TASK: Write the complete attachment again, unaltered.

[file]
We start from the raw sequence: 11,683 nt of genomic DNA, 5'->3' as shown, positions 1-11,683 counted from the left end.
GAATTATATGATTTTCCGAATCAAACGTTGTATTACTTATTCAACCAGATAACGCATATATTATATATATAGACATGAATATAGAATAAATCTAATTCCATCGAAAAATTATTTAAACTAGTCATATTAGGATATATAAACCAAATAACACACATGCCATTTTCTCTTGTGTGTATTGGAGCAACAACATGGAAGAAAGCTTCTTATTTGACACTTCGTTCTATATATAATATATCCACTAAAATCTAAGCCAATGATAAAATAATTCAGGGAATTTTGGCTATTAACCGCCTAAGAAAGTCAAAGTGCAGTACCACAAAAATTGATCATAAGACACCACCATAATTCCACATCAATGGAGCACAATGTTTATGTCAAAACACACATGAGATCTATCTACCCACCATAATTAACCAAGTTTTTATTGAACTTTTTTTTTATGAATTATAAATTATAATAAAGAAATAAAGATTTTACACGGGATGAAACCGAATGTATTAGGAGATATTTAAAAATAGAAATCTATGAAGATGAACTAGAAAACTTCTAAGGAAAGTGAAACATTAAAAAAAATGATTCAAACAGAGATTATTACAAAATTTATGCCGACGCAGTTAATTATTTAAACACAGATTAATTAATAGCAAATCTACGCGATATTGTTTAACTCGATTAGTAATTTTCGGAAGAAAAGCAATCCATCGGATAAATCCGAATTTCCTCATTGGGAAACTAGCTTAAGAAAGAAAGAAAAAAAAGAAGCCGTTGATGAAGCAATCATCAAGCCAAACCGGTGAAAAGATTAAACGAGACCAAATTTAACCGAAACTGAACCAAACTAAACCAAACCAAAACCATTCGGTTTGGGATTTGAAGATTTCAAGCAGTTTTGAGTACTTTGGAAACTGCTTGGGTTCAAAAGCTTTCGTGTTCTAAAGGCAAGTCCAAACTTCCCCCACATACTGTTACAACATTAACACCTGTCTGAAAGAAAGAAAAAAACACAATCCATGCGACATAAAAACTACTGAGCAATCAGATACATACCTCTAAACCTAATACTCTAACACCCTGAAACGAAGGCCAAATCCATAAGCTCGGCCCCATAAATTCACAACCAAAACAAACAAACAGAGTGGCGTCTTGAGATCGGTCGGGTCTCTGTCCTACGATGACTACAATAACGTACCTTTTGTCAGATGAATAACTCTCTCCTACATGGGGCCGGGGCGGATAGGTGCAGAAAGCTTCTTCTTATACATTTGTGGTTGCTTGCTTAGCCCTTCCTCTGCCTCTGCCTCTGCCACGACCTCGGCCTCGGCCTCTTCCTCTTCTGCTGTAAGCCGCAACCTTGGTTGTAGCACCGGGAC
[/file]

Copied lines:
We start from the raw sequence: 11,683 nt of genomic DNA, 5'->3' as shown, positions 1-11,683 counted from the left end.
GAATTATATGATTTTCCGAATCAAACGTTGTATTACTTATTCAACCAGATAACGCATATATTATATATATAGACATGAATATAGAATAAATCTAATTCCATCGAAAAATTATTTAAACTAGTCATATTAGGATATATAAACCAAATAACACACATGCCATTTTCTCTTGTGTGTATTGGAGCAACAACATGGAAGAAAGCTTCTTATTTGACACTTCGTTCTATATATAATATATCCACTAAAATCTAAGCCAATGATAAAATAATTCAGGGAATTTTGGCTATTAACCGCCTAAGAAAGTCAAAGTGCAGTACCACAAAAATTGATCATAAGACACCACCATAATTCCACATCAATGGAGCACAATGTTTATGTCAAAACACACATGAGATCTATCTACCCACCATAATTAACCAAGTTTTTATTGAACTTTTTTTTTATGAATTATAAATTATAATAAAGAAATAAAGATTTTACACGGGATGAAACCGAATGTATTAGGAGATATTTAAAAATAGAAATCTATGAAGATGAACTAGAAAACTTCTAAGGAAAGTGAAACATTAAAAAAAATGATTCAAACAGAGATTATTACAAAATTTATGCCGACGCAGTTAATTATTTAAACACAGATTAATTAATAGCAAATCTACGCGATATTGTTTAACTCGATTAGTAATTTTCGGAAGAAAAGCAATCCATCGGATAAATCCGAATTTCCTCATTGGGAAACTAGCTTAAGAAAGAAAGAAAAAAAAGAAGCCGTTGATGAAGCAATCATCAAGCCAAACCGGTGAAAAGATTAAACGAGACCAAATTTAACCGAAACTGAACCAAACTAAACCAAACCAAAACCATTCGGTTTGGGATTTGAAGATTTCAAGCAGTTTTGAGTACTTTGGAAACTGCTTGGGTTCAAAAGCTTTCGTGTTCTAAAGGCAAGTCCAAACTTCCCCCACATACTGTTACAACATTAACACCTGTCTGAAAGAAAGAAAAAAACACAATCCATGCGACATAAAAACTACTGAGCAATCAGATACATACCTCTAAACCTAATACTCTAACACCCTGAAACGAAGGCCAAATCCATAAGCTCGGCCCCATAAATTCACAACCAAAACAAACAAACAGAGTGGCGTCTTGAGATCGGTCGGGTCTCTGTCCTACGATGACTACAATAACGTACCTTTTGTCAGATGAATAACTCTCTCCTACATGGGGCCGGGGCGGATAGGTGCAGAAAGCTTCTTCTTATACATTTGTGGTTGCTTGCTTAGCCCTTCCTCTGCCTCTGCCTCTGCCACGACCTCGGCCTCGGCCTCTTCCTCTTCTGCTGTAAGCCGCAACCTTGGTTGTAGCACCGGGAC